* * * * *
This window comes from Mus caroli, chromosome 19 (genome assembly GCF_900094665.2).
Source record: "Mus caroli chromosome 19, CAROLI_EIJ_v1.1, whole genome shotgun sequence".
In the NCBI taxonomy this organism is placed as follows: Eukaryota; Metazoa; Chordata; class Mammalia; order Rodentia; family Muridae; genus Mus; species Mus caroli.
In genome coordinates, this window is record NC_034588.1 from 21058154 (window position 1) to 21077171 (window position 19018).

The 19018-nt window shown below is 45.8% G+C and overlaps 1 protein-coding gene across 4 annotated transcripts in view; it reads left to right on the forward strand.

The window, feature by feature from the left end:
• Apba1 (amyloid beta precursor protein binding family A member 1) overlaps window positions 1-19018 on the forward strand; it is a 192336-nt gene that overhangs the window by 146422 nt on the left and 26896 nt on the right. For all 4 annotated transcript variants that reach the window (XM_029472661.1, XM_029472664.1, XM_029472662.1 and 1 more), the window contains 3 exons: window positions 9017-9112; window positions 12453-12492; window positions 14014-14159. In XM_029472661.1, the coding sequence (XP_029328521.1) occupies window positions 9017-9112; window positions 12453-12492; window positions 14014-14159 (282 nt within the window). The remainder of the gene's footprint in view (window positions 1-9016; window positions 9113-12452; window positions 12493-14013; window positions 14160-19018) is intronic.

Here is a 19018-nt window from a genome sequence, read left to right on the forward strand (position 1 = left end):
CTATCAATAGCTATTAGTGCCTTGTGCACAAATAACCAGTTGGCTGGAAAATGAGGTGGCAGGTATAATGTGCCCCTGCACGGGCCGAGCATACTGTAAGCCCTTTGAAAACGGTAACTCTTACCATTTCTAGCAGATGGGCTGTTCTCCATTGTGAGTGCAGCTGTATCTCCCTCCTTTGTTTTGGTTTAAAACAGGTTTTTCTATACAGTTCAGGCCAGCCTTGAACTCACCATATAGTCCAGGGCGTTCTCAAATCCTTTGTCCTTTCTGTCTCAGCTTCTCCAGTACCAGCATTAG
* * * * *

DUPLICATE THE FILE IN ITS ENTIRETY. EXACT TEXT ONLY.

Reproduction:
This window comes from Mus caroli, chromosome 19 (genome assembly GCF_900094665.2).
Source record: "Mus caroli chromosome 19, CAROLI_EIJ_v1.1, whole genome shotgun sequence".
In the NCBI taxonomy this organism is placed as follows: Eukaryota; Metazoa; Chordata; class Mammalia; order Rodentia; family Muridae; genus Mus; species Mus caroli.
In genome coordinates, this window is record NC_034588.1 from 21058154 (window position 1) to 21077171 (window position 19018).

The 19018-nt window shown below is 45.8% G+C and overlaps 1 protein-coding gene across 4 annotated transcripts in view; it reads left to right on the forward strand.

The window, feature by feature from the left end:
• Apba1 (amyloid beta precursor protein binding family A member 1) overlaps window positions 1-19018 on the forward strand; it is a 192336-nt gene that overhangs the window by 146422 nt on the left and 26896 nt on the right. For all 4 annotated transcript variants that reach the window (XM_029472661.1, XM_029472664.1, XM_029472662.1 and 1 more), the window contains 3 exons: window positions 9017-9112; window positions 12453-12492; window positions 14014-14159. In XM_029472661.1, the coding sequence (XP_029328521.1) occupies window positions 9017-9112; window positions 12453-12492; window positions 14014-14159 (282 nt within the window). The remainder of the gene's footprint in view (window positions 1-9016; window positions 9113-12452; window positions 12493-14013; window positions 14160-19018) is intronic.

Here is a 19018-nt window from a genome sequence, read left to right on the forward strand (position 1 = left end):
CTATCAATAGCTATTAGTGCCTTGTGCACAAATAACCAGTTGGCTGGAAAATGAGGTGGCAGGTATAATGTGCCCCTGCACGGGCCGAGCATACTGTAAGCCCTTTGAAAACGGTAACTCTTACCATTTCTAGCAGATGGGCTGTTCTCCATTGTGAGTGCAGCTGTATCTCCCTCCTTTGTTTTGGTTTAAAACAGGTTTTTCTATACAGTTCAGGCCAGCCTTGAACTCACCATATAGTCCAGGGCGTTCTCAAATCCTTTGTCCTTTCTGTCTCAGCTTCTCCAGTACCAGCATTAG